Copyright ©2010 NPR. For personal, noncommercial use only. See Terms of Use. For other uses, prior permission required.

MADELEINE BRAND, host:

And now to issues of war and mental health. Scientists have found high levels of mental health problems among troops returning from Afghanistan and Iraq. Now they're studying the families of those fighters.

NPR's Joseph Shapiro reports on a new study of Army wives.

JOSEPH SHAPIRO: The report in the New England Journal of Medicine finds that Army wives report a lot of stress when their husbands are sent to Afghanistan and Iraq. And the longer the deployment, the more likely the wife is to experience depression, anxiety, trouble sleeping, and other mental health problems.

That deployment creates stress shouldn't come as a surprise. Still, the study is welcome news for Army wives like Keli Lowman of Fayetteville, North Carolina.

Ms. KELI LOWMAN: There is no surprise. But it seems to be surprising to the wives themselves, especially newly married spouses or spouses that have not experienced a deployment before. You will have a sense of worry like you've never felt before.

SHAPIRO: There's more worry when troops face second, third, fourth deployments and more. Over just three years, Keli Lowman's husband, James, was sent to Afghanistan twice and then to Iraq.

Ms. LOWMAN: It's a continuing stress. We are a constant ready force. So you may exchange the distress of he's leaving, for the stress of he's gone; to the excitement that he's coming home, to the stress of he's going to leave again in 12 months.

SHAPIRO: And after her husband, a helicopter pilot, was severely injured, there's been even more stress. She followed him to hospitals from the East Coast to the West, leaving their young daughter with friends and family. There was stress as James fought for his life, and still today as he deals with traumatic brain injury and PTSD.

Keli Lowman sought help from her Army doctor at Fort Bragg.

Ms. LOWMAN: I actually just walked into the clinic in tears one day, and I just explained that I was having anxiety, I was having panic attacks. And I was handed three prescriptions: One for something to sleep, something for anxiety, something for depression. But there was no support. It was just, take these, you'll feel better.

SHAPIRO: Only later did she get free counseling from a sympathetic, local therapist, then support from other Army wives and advice on how to cope from the Wounded Warrior Project, a group that now employs Lowman to seek out other troubled Army wives.

Alyssa Mansfield, at RTI International, is the co-author of the study that showed widespread mental health problems among wives whose husbands are sent to war.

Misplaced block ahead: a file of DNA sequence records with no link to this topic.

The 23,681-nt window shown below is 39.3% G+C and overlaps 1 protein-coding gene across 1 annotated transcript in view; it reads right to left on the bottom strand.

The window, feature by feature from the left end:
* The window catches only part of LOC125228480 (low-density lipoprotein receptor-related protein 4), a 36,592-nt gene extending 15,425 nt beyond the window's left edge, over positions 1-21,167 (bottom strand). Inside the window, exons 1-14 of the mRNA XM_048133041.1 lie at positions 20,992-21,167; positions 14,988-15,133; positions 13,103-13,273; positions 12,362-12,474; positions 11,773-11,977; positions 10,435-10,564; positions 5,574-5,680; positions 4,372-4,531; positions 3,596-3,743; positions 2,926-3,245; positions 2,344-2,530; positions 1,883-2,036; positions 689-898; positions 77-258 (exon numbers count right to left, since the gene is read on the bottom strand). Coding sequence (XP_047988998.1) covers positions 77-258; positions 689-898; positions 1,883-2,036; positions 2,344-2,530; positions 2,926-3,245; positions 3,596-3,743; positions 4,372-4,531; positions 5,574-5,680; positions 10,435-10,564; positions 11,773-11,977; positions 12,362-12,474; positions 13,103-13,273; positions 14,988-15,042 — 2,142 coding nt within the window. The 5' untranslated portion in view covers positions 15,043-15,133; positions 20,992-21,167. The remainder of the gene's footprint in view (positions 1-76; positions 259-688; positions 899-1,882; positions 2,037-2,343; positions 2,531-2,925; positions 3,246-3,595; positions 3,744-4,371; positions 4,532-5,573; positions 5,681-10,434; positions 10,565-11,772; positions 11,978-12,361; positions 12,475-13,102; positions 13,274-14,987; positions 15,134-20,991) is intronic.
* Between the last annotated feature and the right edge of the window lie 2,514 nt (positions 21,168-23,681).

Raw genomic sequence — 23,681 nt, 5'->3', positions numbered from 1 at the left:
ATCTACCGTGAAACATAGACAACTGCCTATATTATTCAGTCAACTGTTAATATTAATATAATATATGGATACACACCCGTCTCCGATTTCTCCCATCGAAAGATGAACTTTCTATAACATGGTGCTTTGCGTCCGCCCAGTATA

Dr. ALYSSA MANSFIELD (RTI International): What we found was that the wives of soldiers who were deployed were more likely to have mental health diagnoses than wives of soldiers who were not deployed. And not only was it deployment versus non-deployment, but also the length of deployment that turned out to be a factor.

SHAPIRO: Mansfield studied the records of 250,000 Army wives who went to Army health clinics. But that means she wasn't able to measure women who had the same problems but didn't go see a doctor.

Ms. MANSFIELD: We already know that there's a stigma associated with seeking help for mental health problems in military personnel, that the wives may feel that way as well. For that reason, we actually believe that our estimates are conservative, that the problems might actually be greater than what we found in this study.

SHAPIRO: Army wife Keli Lowman agrees there's a lot of stigma that keeps Army wives from getting care.

Ms. LOWMAN: You're viewed as weaker or a complainer by other wives because everybody is in the same situation. All of our husbands are gone. When you hear one that is exceptionally loud about complaining of her two children or, you know, just things are so awful for her, you get very aggravated because you're in the same situation. But everybody deals with the situations differently.

SHAPIRO: The study of Army wives looked at medical records up to 2006. Since then, the Army has added dozens of therapists and even made counseling available by telephone. To reduce stigma, sometimes there's no record kept of who gets therapy. Free daycare is now available for stressed-out mothers whose husbands are at war. And the military has reduced the length of those deployments.

Joseph Shapiro, NPR News.

Copyright © 2010 NPR. All rights reserved. No quotes from the materials contained herein may be used in any media without attribution to NPR. This transcript is provided for personal, noncommercial use only, pursuant to our Terms of Use. Any other use requires NPR's prior permission. Visit our permissions page for further information.

NPR transcripts are created on a rush deadline by a contractor for NPR, and accuracy and availability may vary. This text may not be in its final form and may be updated or revised in the future. Please be aware that the authoritative record of NPR's programming is the audio.

Comments

 

Please keep your community civil. All comments must follow the NPR.org Community rules and terms of use, and will be moderated prior to posting. NPR reserves the right to use the comments we receive, in whole or in part, and to use the commenter's name and location, in any medium. See also the Terms of Use, Privacy Policy and Community FAQ.